Let’s face it, if you hadn’t already done so weeks or months ago: the fan attendance ship never had a chance to sail because it had never reached port in the first place. If there was even a remote possibility of a limited number of fans being allowed through the gates, it wasn’t going to happen without Gov. Andrew Cuomo believing it could be done safely, and no matter how you feel about any of his other decisions or his overall performance during the pandemic, this was the right call.
Anyway, I’ve heard that Prime at Saratoga National Golf Club’s viewing patio keeps selling out, and the NYRA Bets gift cards at Stewart’s have been selling better than expected.
If you sort of get used to the quiet here, you don’t get used to the pigeons. They’ve filled the void like an obnoxious gas that takes on the size of its container, with no crowds to dissuade them from perching on any and every rafter, and inside the catwalk between the press box and auxiliary press area in the Turf Terrace restaurant.
Since I wrote on opening day about a dried-up piece of guano landing on my keyboard, two of my colleagues in the Turf Terrace have suffered similar fates. But with live rounds.
There is a red-tailed hawk and a Cooper’s hawk hanging around who haven’t been doing their job to our satisfaction, although there’s at least one baby robin who would beg to differ.
The horsemen and horses, meanwhile, have been working overtime to supply the electronic and digital audience with the type of fireworks we’ve come to expect from Saratoga.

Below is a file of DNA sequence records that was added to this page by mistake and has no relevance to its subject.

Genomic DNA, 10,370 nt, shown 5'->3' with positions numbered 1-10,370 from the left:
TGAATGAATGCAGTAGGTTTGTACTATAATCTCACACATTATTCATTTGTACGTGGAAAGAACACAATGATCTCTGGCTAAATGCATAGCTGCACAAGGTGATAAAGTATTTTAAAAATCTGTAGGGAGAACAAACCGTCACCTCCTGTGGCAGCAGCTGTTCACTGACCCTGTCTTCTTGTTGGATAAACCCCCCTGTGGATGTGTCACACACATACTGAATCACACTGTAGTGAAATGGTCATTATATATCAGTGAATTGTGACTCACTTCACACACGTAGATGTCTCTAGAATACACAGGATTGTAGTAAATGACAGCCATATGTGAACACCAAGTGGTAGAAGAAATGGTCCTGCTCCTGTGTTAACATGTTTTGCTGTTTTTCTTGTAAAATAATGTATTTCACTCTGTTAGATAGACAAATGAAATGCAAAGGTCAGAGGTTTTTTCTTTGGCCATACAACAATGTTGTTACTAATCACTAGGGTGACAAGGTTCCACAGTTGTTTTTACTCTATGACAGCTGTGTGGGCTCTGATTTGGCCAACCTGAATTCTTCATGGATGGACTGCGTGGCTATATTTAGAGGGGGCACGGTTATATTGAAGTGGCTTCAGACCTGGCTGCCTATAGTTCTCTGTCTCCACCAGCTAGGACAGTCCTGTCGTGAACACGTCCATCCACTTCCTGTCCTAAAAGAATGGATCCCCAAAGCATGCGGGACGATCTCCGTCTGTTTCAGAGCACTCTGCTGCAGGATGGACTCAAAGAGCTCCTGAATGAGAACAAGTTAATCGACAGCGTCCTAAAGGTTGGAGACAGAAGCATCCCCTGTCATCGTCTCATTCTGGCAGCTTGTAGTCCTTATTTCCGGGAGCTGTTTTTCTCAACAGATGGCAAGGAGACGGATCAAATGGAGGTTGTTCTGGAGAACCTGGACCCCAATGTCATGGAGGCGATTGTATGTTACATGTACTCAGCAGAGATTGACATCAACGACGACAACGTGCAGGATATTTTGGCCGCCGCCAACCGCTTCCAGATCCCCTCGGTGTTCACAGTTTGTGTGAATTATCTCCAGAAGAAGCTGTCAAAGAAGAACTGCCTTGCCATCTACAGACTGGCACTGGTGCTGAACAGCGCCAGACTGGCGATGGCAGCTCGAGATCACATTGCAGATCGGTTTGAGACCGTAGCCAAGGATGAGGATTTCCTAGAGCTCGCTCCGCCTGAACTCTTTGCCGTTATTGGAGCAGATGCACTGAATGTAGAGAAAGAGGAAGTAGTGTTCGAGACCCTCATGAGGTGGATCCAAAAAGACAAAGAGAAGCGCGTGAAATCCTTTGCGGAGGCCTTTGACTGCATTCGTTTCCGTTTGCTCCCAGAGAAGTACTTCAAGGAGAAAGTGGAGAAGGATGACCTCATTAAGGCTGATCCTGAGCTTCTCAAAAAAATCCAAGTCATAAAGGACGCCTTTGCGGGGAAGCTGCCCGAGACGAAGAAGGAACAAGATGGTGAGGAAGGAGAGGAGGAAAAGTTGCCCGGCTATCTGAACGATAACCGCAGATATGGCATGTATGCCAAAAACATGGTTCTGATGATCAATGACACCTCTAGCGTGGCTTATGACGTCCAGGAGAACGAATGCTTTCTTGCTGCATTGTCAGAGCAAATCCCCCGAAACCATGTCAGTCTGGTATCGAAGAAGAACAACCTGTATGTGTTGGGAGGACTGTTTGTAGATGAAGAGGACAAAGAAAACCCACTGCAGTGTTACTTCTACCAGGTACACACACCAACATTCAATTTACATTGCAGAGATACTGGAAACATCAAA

Even though Tom’s d’Etat’s stumble out of the starting gate spoiled what was an intriguing edition of the Whitney, Vexatious and the champion Midnight Bisou engaged in a stirring duel in the Personal Ensign.
Some of the best horses in North America have already been through the starting gate, with Tiz the Law waiting in the wings. Travers Day will take the lack of fans to a different level.
“Weird. Weird for everybody,” owner Jeff Bloom said after his mare Midnight Bisou lost on Saturday. “The whole thing is odd. I’m glad we were able to come out and be here live for the race, but the whole experience, for everybody across the country, is very strange.”
“It’s definitely going to be a weird, probably depressing feeling, in a way,” said trainer Chad Brown, a Mechanicville native who has won three Saratoga titles in the last four years. “So, you know, just stay positive that hopefully, most likely, it’s just a one-year thing and everyone’s just trying to get by the best way they can. I think the local media’s done a good job of trying to report to the fans what’s going on inside the gates, which is really good to see for everybody.”
“It’ll get livelier next week,” said a friend I ran into on Sunday, who watched his horse Ian Glass win the fifth race.
“It couldn’t get any less lively,” said his buddy.
We in the press (albeit a limited number) are fortunate that we get to keep putting our fingertips to our laptops, as NYRA is one of the few racing jurisdictions that have allowed media on track.
Even if the pigeon crap sometimes shares that space.
The jokes just write themselves.
But as one of the clean-up guys who resolutely swabs these decks on a daily basis told me, “Hey … job security.”